Training is being delivered online, with webinars and other online modules. In some cases this is only for existing volunteers, but some are developing online training for new volunteers.

If you’re not recruiting, it was suggested that signposting potential volunteers to places where they can volunteer at the moment, but also keeping them on a list to get back to once you start recruiting again. 

Moving volunteering opportunities virtually

Many people on the calls you reported that volunteering was stopping while social distancing is in place. Where possible, people are moving roles virtually, or redeploying volunteers into roles that can be done from home. Some organisations are still recruiting. Charities providing direct support to individuals are seeing an increasing number of people needing support, but additionally volunteers may need more support.

Letter writing came up fairly frequently,  particularly as a way of connecting with people who are now isolated (in some cases additional to telephone calls).

For young people in hospices/ homes, virtual storytelling (by existing volunteers) was a suggestion of a new role.

Moving befriending or mentoring to a phone-based or online service is a common theme for many. In a previous networking call, Zoom had been recommended for online befriending, as it is possible to set up the calls without sharing volunteers’ personal information. Others have developed guidelines explaining how volunteers can protect their personal information, as organisations cannot provide all volunteers with a phone.

Asking volunteers to share social media content or key messages with friends/family is an easy microvolunteering role that can be done virtually.

Asking staff and volunteers to think about what tasks could be done virtually that aren’t being done. Research was a good example, as was signposting to information in local community Facebook groups. For example, health charities might be seeing misinformation spreading about the impact of coronavirus on the health issue.

Ask volunteers and service users what they want/ need, and what could be done virtually.

Where roles involve more detailed one-to-one casework, staff should trial with service users first, to ensure volunteers are prepared for the extra emotions of the current situation, which is not specifically their role.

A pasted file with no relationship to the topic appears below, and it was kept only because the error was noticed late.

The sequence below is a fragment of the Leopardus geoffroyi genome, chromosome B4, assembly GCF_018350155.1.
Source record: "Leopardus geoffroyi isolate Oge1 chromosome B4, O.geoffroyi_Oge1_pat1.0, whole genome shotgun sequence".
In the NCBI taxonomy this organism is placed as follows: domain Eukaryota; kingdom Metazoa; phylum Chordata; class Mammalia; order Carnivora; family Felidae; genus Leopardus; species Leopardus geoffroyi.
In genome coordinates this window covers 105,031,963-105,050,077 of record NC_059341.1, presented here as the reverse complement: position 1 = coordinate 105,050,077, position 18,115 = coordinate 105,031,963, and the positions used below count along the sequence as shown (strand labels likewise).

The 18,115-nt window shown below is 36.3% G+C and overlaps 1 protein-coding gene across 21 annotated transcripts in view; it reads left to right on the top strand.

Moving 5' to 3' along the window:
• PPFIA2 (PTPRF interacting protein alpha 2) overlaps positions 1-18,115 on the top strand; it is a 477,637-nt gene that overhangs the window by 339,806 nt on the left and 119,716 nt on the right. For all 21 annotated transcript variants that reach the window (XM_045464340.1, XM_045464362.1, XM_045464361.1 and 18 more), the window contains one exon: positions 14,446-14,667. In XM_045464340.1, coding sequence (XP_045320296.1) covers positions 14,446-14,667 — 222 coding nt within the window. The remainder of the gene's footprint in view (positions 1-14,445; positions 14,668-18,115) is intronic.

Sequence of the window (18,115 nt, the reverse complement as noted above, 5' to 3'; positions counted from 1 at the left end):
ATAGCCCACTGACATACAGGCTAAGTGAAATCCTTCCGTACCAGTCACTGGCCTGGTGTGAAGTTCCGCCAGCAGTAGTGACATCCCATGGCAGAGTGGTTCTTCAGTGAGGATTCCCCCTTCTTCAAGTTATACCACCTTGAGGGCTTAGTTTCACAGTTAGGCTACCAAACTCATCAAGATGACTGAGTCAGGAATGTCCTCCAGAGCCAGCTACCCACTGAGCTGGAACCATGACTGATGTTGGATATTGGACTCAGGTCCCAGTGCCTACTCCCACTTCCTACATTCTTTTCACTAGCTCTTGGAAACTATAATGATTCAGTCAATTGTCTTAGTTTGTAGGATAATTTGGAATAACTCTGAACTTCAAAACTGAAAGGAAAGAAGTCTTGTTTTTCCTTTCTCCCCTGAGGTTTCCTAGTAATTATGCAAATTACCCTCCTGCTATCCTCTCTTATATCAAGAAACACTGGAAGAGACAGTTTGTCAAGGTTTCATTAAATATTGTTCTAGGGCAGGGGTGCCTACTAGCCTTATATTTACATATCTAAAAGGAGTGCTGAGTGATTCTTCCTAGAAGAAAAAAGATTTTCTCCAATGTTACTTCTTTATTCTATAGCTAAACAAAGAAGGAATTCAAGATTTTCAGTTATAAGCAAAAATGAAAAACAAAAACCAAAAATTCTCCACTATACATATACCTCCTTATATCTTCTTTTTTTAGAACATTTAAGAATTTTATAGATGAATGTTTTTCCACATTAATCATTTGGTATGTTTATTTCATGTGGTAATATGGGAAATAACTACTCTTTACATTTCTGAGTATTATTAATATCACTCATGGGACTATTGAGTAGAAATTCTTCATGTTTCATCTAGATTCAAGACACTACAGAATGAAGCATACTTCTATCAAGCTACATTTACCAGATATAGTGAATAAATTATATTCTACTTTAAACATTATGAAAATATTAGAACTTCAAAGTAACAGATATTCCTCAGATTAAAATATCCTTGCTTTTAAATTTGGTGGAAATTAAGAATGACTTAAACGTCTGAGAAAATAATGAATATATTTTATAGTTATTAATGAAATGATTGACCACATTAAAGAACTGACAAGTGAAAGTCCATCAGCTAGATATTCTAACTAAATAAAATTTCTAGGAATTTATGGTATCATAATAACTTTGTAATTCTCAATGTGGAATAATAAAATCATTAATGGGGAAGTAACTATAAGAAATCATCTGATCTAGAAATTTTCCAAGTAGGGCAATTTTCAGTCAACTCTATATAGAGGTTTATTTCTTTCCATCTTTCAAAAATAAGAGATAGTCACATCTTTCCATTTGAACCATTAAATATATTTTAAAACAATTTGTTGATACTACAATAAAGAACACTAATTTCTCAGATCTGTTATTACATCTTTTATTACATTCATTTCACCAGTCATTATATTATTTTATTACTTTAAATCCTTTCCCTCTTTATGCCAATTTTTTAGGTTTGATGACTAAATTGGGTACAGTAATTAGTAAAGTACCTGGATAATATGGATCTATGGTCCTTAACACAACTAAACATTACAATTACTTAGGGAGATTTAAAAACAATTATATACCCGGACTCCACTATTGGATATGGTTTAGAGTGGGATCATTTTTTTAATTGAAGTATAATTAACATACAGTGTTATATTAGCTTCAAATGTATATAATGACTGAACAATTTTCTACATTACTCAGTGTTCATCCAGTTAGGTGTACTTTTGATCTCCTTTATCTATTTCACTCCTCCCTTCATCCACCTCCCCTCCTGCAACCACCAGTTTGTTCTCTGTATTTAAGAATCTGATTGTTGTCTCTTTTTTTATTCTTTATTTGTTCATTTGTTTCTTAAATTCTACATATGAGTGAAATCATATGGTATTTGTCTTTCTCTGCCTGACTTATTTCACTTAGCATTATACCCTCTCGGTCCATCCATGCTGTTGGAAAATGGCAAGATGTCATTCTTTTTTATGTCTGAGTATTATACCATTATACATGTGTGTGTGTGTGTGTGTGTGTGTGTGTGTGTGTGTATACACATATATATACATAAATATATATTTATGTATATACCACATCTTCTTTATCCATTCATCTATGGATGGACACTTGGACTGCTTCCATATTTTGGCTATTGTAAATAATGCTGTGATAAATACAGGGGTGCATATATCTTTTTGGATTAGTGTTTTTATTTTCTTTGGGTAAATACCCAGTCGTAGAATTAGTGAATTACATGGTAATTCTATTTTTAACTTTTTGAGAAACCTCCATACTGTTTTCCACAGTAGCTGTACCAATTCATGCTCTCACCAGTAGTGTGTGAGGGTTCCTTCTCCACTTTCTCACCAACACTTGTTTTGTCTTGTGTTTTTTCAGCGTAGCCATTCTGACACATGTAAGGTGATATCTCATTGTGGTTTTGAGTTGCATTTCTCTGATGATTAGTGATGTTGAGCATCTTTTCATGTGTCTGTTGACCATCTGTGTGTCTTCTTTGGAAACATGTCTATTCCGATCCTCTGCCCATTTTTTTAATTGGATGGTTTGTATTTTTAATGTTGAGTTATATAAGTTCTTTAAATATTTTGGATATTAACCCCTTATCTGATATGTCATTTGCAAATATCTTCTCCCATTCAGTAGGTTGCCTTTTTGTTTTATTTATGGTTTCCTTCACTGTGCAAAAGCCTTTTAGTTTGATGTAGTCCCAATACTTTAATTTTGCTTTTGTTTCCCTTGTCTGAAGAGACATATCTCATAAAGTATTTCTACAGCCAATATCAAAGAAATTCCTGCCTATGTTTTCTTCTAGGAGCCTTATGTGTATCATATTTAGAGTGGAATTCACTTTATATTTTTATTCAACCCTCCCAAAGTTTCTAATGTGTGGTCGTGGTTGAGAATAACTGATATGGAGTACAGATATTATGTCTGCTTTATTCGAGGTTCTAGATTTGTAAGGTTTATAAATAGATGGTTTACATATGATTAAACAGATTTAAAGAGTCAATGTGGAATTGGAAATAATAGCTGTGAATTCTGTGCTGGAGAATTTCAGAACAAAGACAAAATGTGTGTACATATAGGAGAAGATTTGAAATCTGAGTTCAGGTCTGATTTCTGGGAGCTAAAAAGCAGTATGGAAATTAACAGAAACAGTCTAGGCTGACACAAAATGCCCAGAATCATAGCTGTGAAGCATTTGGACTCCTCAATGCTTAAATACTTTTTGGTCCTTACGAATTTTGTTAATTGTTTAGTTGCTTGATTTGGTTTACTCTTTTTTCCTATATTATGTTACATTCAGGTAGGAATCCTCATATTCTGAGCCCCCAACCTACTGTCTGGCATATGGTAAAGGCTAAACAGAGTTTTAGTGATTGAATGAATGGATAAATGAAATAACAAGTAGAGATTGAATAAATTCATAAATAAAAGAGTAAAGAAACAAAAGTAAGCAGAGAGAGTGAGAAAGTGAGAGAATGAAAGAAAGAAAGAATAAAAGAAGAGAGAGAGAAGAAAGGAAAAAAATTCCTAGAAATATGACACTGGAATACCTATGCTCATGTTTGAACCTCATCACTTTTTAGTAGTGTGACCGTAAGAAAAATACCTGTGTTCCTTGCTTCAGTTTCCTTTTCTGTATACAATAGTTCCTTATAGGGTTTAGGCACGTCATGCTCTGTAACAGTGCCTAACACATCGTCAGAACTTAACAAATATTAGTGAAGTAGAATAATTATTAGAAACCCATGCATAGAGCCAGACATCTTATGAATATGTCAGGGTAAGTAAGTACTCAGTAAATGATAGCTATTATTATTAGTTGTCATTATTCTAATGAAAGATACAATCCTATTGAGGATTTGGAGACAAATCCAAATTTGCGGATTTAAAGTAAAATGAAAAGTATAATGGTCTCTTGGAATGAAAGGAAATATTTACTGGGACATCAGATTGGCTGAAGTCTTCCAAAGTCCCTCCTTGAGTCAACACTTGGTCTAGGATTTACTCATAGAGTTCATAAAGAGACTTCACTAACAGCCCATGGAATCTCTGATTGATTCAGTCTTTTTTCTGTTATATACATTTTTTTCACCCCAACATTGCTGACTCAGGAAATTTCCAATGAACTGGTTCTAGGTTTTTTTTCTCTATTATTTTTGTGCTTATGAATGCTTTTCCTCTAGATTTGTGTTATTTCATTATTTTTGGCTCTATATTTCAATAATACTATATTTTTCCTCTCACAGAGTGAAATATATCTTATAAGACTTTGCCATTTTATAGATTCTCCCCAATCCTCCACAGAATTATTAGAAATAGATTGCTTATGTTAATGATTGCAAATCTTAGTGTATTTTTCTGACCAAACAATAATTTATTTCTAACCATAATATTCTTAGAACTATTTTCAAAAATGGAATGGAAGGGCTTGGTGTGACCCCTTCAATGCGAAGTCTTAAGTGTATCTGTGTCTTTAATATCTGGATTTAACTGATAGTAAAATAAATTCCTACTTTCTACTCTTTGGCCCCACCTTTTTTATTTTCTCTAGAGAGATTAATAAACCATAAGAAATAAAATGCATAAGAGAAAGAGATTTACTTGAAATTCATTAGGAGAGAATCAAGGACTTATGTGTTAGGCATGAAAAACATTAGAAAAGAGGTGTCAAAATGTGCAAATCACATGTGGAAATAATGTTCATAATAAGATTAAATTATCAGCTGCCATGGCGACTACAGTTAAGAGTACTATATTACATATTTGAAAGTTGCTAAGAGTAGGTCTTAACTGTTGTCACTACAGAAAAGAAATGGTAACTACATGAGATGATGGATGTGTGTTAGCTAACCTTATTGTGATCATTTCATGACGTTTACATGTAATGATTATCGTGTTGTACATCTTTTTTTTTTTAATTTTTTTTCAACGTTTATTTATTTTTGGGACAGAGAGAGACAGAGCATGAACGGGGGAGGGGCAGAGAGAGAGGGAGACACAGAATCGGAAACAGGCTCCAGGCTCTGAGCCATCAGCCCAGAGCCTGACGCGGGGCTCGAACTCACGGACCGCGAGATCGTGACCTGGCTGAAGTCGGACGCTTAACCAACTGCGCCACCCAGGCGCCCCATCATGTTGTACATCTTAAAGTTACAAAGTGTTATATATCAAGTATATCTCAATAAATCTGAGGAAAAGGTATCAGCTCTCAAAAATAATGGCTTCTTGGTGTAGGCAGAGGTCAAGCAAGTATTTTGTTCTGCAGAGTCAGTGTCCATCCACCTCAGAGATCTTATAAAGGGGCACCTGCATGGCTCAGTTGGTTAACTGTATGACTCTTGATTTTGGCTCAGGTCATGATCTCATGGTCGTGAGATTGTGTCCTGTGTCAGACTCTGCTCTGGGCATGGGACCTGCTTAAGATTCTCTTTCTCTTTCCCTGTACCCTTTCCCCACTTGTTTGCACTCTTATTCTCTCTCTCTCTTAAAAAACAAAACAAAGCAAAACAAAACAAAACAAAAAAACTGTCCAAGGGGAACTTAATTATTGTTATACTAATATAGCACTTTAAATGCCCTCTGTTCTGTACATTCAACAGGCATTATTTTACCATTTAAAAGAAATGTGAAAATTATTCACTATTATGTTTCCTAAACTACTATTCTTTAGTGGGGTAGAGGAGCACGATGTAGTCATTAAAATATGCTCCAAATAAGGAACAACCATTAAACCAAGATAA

Making sure to complete or update role risk assessments to reflect the role is remote.

Jayne Cravens has written a blog “NEVER a better time to explore Virtual Volunteering than NOW” which is worth a read.

Volunteer recognition and Volunteers’ Week

With Volunteers’ Week fast approaching, we wanted to discuss how you can continue to celebrate volunteers whilst many will still be in isolation. There was also a wider discussion about general volunteer recognition.

Awards and recognition events

  • Reviewing annual awards and ceremonies. In particular looking at how to get groups of volunteers nominated, rather than individuals, to recognise that a key driver is that volunteering is a sociable activity
  • Pre-recorded videos from trustees for award winners
  • Exploring live-streaming awards ceremonies or pre-recording winner announcements
  • Sharing stories of the winners through comms channels
  • Engaging with award winners virtually instead, through sending them t-shirts, certificates in the post – they will then take selfies and we can collage together to have a virtual group picture. 

Use of social media/online connection tools

  • Volunteer to do social media takeover
  • Social media campaigns to tag the organisation and person with their thanks for informal recognition
  • Social media to raise the profile of volunteers and showcase the diversity of volunteering.
  • Asking volunteers to send in selfie videos to share on social media
  • Using Slack or other channels to have online forum interactions and discussions around certain topics
  • Using Volunteer Management Software to engage existing volunteers online through really great content themed around sharing, thanking and recognising
  • WhatsApp groups
  • Using Facebook to encourage volunteers to connect and to share ideas about how they are managing their wellbeing. Trying to encourage volunteers to share videos, recipes, art and craft they have done.
  • Sending out emails and letters to all volunteers encouraging them to access our Volunteer ‘intranet’. We’ve had a mixed response so far but continue to monitor as the weeks go on – adding new videos/activities to the portal.

Saying thank you in different ways

  • Pre-recorded webcasts or podcasts with thank you messages to volunteers
  • Asking teams to make short videos to say why they love volunteers, and edit into a longer video.
  • Video of colleagues to talk about their work with volunteers – internal profile raising of volunteering
  • Mini thank-a-thon: getting CEO & senior staff to call or write to volunteers during Volunteers’ Week
  • Personalised video messages from the Chair or Trustees saying thank you
  • Connecting every staff member with a volunteer and getting them to sending thank you cards, messages, forget-me-not seeds, pin badges etc. in the post